4 Vastly Underrated Towns to Hit on Your Next Trip to Germany
Mention the country of Germany and you will likely conjure up tired, cliché images of Oktoberfest: large mugs of Märzen lager, lederhosen, and plenty of dirndl. Yet these images reflect such a limited part of Germany -- a country that is about the size (in square kilometers) of Montana or New Mexico, two of America’s largest states.
Many first-time travelers to Germany start in well known cities like Munich, where the beer flows freely every September for Oktoberfest, or Berlin, the chilled-out culture capital. Once you’ve got the greatest hits under your belt, hop a train due west to the state of North Rhine Westphalia (NRW). Germany’s most populous state, it’s home to some of the country’s largest cities, all vastly underrated.
In NRW you’ll wander through art museums, taste beer brewed in ancient styles, pour one out for Beethoven, and take advantage of some of the best hiking Germany has to offer. Here are the best spots to hit on your itinerary.
Slurp ramen in Little Tokyo and drink rare beer in Old Town
Start in Düsseldorf, and not solely because there’s a very large airport. Art, fashion, architecture, and industry all converge in Düsseldorf, which dates back to about the 8th Century. Düsseldorf’s history is celebrated in Altstadt, which translates to “Old Town.” The district was largely devastated during World War II, but rebuilt to reflect its historic past.
Altstadt is also jokingly referred to as "the longest bar in the world” -- it packs approximately 300 bars in a one-square-kilometer district. It’s not lager you’ll order at the bar, but rather Altbier, a rare top-fermented style of beer that’s quite hoppy and unique to Düsseldorf. An Altbier-Safari walking tour goes to each of the main altbier breweries in Altstadt. Pair this with a food tour of Carlsplatz Market, where you’ll nosh on local meats and cheeses and currywurst.
Düsseldorf is also home to one of the largest Japanese communities in Europe thanks to the industrial boom that took place in the city following World War II. Dubbed “Little Tokyo on the Rhine,” the neighborhood is a 10 minute walk from the Altstadt. It’s a small area along the Immermannstrasse, and Japanese grocers, sushi bars, and shops line adjacent streets. Slurp down a bowl of ramen at Takumi, or a satisfying onigiri snack at Waraku.
One of Germany’s oldest cities and home of Kölsch beer
From Düsseldorf, it’s just a 25-minute train ride to Cologne, NRW’s largest city and one of Germany’s oldest, located right on the Rhine. The city’s most prominent feature is the gothic spirals of Cologne Cathedral, one of the world’s tallest twin-spired churches. Exiting Cologne Hauptbahnhof’s railway station, try not to pull your neck as you peer up at the spires that rise more than 500 feet into the air.
Like Düsseldorf, Cologne is also proud of its beer traditions; and what altbier is to Düsseldorf, Kölsch is to Cologne. While Kölsch -- a refreshing and light style of beer -- has gained popularity outside of Germany, it has largely been associated with Cologne, since the European Union made Kölsch a product with a protected geographical indication (PGI) in 1997. Notable Kölsch breweries to visit while in town include Früh, located near the cathedral, Gaffel am Dom, and Peters Brauhaus.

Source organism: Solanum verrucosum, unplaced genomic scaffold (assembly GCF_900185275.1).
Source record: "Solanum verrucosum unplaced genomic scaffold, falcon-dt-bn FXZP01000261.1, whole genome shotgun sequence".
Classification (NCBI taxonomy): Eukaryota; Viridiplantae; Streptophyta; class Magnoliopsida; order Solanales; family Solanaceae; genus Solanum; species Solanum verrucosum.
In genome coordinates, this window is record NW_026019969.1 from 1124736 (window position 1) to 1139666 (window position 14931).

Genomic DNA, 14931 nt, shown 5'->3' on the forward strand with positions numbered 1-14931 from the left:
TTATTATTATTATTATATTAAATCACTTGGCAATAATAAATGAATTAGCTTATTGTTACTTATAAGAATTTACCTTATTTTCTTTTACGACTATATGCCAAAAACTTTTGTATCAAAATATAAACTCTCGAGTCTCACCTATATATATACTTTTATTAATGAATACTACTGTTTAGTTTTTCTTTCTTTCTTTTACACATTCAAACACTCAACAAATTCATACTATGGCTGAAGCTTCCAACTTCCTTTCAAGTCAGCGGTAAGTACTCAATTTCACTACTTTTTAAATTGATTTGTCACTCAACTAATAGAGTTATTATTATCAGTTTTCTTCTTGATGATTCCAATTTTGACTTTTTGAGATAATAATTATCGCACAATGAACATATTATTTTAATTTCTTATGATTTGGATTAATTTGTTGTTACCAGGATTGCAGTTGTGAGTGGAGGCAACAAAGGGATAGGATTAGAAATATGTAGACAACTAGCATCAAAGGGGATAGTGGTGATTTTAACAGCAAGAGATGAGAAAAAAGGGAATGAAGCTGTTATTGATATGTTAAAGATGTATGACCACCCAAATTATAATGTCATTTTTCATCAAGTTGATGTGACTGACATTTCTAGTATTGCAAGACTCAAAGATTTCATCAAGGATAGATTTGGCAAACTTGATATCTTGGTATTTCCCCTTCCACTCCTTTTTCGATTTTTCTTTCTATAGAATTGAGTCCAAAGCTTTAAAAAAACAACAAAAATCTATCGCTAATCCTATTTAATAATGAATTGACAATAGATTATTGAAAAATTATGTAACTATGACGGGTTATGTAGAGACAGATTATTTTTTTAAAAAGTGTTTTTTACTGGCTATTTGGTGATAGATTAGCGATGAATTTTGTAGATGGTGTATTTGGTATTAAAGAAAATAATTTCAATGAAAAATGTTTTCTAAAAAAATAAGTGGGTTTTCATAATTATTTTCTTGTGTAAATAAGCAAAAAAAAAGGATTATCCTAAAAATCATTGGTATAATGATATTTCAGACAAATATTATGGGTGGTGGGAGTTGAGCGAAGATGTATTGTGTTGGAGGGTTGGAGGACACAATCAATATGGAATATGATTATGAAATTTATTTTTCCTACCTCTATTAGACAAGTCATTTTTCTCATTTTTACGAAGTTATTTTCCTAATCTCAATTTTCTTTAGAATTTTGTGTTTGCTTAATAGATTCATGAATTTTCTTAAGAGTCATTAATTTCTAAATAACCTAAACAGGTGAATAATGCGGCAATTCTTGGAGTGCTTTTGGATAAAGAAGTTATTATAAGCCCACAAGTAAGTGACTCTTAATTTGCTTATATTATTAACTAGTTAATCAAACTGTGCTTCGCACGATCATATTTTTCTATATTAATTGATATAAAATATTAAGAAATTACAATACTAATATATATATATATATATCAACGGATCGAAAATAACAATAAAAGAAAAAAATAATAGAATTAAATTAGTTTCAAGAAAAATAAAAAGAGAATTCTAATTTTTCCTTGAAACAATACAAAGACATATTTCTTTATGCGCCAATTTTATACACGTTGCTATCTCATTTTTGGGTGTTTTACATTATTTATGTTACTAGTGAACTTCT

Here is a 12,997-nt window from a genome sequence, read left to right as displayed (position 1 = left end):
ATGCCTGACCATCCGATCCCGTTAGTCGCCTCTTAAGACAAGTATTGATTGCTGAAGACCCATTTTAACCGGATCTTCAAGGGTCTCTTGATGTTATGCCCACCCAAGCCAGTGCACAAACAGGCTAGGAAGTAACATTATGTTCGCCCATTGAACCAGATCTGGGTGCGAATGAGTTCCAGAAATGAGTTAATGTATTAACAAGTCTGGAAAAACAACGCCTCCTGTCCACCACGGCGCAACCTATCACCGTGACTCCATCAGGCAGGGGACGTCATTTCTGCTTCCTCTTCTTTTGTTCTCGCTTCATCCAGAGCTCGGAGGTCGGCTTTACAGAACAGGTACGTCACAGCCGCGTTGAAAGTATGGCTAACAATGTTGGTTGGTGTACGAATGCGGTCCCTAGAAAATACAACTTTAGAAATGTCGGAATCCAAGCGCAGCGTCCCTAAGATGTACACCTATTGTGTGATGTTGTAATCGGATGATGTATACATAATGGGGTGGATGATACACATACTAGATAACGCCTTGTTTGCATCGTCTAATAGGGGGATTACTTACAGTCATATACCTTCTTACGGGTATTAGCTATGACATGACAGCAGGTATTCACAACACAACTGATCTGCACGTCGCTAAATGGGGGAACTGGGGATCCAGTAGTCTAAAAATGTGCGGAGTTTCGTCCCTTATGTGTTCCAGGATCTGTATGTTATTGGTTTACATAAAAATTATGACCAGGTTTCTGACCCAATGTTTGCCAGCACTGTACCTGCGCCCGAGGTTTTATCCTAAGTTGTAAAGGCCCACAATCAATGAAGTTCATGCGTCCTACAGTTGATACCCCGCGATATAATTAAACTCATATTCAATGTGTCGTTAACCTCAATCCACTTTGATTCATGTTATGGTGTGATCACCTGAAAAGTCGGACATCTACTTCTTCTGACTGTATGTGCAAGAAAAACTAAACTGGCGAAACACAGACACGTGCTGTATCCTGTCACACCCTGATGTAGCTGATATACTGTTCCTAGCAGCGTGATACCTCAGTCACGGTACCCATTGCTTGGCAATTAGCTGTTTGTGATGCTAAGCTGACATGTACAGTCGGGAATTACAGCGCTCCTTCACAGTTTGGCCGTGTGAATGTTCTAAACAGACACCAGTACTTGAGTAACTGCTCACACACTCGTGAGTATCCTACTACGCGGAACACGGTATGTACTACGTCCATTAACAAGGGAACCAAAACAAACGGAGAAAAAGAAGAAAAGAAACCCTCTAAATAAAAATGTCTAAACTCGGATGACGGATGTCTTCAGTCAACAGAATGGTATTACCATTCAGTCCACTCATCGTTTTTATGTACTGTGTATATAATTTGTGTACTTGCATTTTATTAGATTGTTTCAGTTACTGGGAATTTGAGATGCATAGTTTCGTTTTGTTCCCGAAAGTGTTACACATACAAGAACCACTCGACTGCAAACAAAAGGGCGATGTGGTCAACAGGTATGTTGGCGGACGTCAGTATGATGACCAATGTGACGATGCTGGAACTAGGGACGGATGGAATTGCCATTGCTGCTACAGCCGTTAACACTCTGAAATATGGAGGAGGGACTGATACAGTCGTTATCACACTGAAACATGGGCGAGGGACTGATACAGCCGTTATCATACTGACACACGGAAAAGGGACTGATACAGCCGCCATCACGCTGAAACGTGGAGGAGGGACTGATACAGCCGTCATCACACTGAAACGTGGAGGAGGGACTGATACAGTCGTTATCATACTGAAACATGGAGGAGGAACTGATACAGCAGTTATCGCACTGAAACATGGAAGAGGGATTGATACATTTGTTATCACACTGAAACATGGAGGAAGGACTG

Make time to swing through one of Cologne’s many museums, such as the Museum Ludwig, a modern art museum that’s kept works by Picasso, Warhol, and Lichtenstein. Unsurprisingly, Cologne's most frequented museum is the Cologne Chocolate Museum, which chronicles the history of chocolate worldwide.
A former industrial area is now brimming with vibrant towns and art museums
Forty-five miles east of Düsseldorf, you’ll find a former coal-mining region that’s been reinvigorated into a hotbed for art and culture, with 20 art museums spread across the metropolitan area. The most notable is Museum Folkwang in Essen, housing works by legendary European artists like Gauguin, Van Gogh, and Rodin.
While coal is no longer mined in Ruhrgebiet, old furnaces, mines, and winding towers still dot the landscape, many of which have been converted into art spaces and music venues. A must-visit is the Zollverein Coal Mine Industrial Complex in the town of Essen -- a rusty but iconic piece of Bauhaus-style steel architecture that operated as a coal mine and coking plant for 135 years. Often dubbed “the most beautiful coal mine in the world,” today it offers guided tours, a museum, a free swimming pool, an open-air cinema that screens movies all summer, and an ice skating rink in the winter.
The birthplace of Beethoven and a gateway to nature
Straddling the Rhine just southeast of Cologne is Bonn. You can visit the literal spot where Beethoven was born, which today is a museum housing the largest Beethoven collection in the world. On display are many of his manuscripts Moonlight Sonata and instruments, including his last grand piano. You can also check out the Bonn Museum Mile; among the five museums here are the Kunstmuseum for contemporary art and the Museum Koenig natural history museum.
Bonn is also your jumping off point for some truly incredible hiking via the Nature Sieg Trail, a 14-stage, 125-mile trail network through the rolling hills east of Bonn. The trails wind by the Sieg River, around lakes, and even past ruins from World War II. Each stage, which is no more than 12 miles, is conveniently near a rail station for those who simply want a half-day or full-day hike. But there are also cute towns nearby with accommodations for more ambitious hikers who want to do the full multi-day hike.